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DMA Statement On Use Of Technology To Evade Consumer Opt-Out Preference
NEW YORK, March 4, 2003 – The Direct Marketing Association (The DMA) today strongly stated its objection to marketers' use of any technology developed with the intention of undermining consumers' explicit or obvious preferences not to be contacted.
"Since the early 1970s, The DMA and its members have been committed to observing consumer preferences – both in whether they wish to be contacted by a specific marketer and in what media channels they wish to be contacted," said H. Robert Wientzen, president & CEO, The DMA. "The use of any technology manufactured and intended to be used with the purpose of thwarting consumers' obvious preferences should not be implemented by commercial direct marketers."
The DMA noted, however, that scofflaws should not be permitted to hide behind the shield of marketing preferences to shirk their financial and legal obligations. Therefore, it is in the interest of all consumers to ensure that debt collecting agencies are equipped with the necessary tools to seek out those who would evade paying their legitimate bills.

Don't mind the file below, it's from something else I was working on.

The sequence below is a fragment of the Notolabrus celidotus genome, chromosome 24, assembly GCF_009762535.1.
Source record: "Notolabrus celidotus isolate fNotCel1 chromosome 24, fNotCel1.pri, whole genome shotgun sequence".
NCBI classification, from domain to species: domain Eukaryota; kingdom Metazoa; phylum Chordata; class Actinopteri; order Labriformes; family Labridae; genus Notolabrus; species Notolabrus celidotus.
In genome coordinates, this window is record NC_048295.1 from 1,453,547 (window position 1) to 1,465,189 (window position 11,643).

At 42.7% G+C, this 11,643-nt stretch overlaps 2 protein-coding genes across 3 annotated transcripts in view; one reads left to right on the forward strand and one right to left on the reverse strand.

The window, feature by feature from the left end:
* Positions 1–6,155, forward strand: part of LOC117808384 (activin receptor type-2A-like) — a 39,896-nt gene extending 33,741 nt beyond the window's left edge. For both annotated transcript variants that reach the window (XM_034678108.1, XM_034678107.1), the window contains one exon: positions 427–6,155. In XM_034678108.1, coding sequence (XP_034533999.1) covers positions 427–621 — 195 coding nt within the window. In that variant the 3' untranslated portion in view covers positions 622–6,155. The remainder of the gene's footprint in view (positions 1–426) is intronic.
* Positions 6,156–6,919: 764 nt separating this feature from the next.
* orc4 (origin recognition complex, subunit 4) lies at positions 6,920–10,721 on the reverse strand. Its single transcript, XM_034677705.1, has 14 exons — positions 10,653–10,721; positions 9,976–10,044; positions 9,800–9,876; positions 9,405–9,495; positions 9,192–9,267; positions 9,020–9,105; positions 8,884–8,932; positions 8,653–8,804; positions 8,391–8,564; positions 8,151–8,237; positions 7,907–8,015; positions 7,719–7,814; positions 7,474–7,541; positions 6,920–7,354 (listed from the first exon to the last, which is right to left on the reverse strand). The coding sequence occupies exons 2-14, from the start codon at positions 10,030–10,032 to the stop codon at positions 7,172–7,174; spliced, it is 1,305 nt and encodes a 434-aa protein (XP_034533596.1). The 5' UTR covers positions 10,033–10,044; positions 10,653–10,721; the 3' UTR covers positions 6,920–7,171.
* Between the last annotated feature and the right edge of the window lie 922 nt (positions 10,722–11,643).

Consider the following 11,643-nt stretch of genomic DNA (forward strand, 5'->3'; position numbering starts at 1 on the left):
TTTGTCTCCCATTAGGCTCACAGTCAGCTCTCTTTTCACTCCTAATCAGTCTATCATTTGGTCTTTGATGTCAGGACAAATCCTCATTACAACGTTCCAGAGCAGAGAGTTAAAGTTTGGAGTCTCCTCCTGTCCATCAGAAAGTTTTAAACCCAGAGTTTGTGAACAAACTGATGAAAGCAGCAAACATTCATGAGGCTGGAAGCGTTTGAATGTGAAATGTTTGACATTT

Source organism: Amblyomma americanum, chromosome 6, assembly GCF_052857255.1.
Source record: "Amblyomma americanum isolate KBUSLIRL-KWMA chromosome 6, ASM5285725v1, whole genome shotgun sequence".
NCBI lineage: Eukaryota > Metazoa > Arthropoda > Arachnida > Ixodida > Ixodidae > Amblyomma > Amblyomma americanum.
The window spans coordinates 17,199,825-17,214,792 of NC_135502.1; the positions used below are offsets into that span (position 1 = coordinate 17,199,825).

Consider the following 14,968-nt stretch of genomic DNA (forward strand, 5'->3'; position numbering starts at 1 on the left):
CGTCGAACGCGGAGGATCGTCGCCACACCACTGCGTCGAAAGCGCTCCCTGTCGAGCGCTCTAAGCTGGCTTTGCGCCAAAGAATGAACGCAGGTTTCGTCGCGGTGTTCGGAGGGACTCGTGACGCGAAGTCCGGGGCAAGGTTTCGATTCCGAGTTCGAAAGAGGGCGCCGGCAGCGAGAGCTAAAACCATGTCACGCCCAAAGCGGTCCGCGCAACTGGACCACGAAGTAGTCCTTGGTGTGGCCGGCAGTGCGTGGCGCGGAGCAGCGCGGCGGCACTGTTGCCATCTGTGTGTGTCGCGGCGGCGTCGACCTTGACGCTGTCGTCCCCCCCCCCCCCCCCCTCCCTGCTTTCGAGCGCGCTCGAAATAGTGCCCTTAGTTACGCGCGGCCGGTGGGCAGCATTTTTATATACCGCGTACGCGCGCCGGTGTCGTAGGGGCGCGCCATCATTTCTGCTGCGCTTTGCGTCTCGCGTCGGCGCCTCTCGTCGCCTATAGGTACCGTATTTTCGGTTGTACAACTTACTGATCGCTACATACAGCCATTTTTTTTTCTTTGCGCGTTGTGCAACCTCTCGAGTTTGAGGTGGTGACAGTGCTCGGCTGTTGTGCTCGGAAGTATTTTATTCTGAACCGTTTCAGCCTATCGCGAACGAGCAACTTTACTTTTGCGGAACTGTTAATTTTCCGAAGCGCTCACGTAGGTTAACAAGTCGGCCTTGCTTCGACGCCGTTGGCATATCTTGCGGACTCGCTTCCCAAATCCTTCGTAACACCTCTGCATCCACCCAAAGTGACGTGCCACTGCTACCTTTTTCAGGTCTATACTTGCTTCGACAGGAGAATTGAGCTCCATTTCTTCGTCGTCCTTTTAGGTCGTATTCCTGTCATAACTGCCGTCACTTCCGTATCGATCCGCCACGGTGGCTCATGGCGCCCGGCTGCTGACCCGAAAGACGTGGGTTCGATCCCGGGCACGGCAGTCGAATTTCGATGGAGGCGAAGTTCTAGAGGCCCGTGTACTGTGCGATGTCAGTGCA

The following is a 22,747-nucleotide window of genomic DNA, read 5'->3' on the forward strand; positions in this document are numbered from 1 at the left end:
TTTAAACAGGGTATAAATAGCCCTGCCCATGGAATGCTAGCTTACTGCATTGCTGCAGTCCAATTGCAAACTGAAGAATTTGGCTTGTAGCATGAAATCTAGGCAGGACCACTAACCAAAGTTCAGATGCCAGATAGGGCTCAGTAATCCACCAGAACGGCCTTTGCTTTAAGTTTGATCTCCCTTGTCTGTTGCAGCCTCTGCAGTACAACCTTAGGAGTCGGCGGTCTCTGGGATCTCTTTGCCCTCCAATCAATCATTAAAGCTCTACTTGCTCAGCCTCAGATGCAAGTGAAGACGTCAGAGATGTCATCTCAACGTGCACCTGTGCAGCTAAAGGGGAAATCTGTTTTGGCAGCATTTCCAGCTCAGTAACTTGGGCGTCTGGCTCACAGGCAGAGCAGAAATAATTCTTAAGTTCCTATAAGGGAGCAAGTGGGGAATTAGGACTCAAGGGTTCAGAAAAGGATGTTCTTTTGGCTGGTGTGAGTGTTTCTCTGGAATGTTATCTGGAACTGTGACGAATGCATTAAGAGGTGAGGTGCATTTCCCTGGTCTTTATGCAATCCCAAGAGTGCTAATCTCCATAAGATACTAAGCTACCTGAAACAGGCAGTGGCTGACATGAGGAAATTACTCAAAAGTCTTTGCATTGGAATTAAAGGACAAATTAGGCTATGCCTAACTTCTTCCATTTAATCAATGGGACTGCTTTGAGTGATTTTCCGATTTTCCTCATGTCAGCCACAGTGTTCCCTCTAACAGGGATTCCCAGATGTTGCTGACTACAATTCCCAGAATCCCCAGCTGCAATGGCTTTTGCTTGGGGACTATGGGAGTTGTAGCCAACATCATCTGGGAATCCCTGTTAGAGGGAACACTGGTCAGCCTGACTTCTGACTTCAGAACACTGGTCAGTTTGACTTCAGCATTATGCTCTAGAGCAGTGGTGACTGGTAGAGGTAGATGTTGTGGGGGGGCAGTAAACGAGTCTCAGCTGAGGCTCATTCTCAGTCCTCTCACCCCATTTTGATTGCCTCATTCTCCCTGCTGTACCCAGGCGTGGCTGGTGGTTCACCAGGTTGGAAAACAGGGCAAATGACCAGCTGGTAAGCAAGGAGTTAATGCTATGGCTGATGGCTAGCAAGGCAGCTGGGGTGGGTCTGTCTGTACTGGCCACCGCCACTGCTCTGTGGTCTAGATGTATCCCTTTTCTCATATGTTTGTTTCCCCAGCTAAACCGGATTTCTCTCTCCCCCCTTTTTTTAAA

In addition, The DMA supports the forthcoming requirements that marketers transmit Caller ID so that consumers will know who is calling them and how to contact the marketer. Transmission of Caller ID does not constitute a use of technology to thwart consumer choice. Rather, it enhances consumer choice.
The DMA is the leading trade association for businesses interested in interactive and database marketing, with nearly 4,700 member companies from the United States and 53 other nations. Founded in 1917, its members include direct marketers from every business segment as well as the nonprofit and electronic marketing sectors. Included are catalogers, Internet retailers and service providers, financial services providers, book and magazine publishers, book and music clubs, retail stores, industrial manufacturers and a host of other vertical segments, including the service industries that support them. According to a DMA-commissioned study, direct and interactive marketing sales in the United States are projected to have surpassed $2 trillion in 2002, including $126 billion in catalog sales and $34 billion in sales generated by the Internet. The DMA's Web site iswww.the-dma.org, and its consumer Web site is www.shopthenet.org.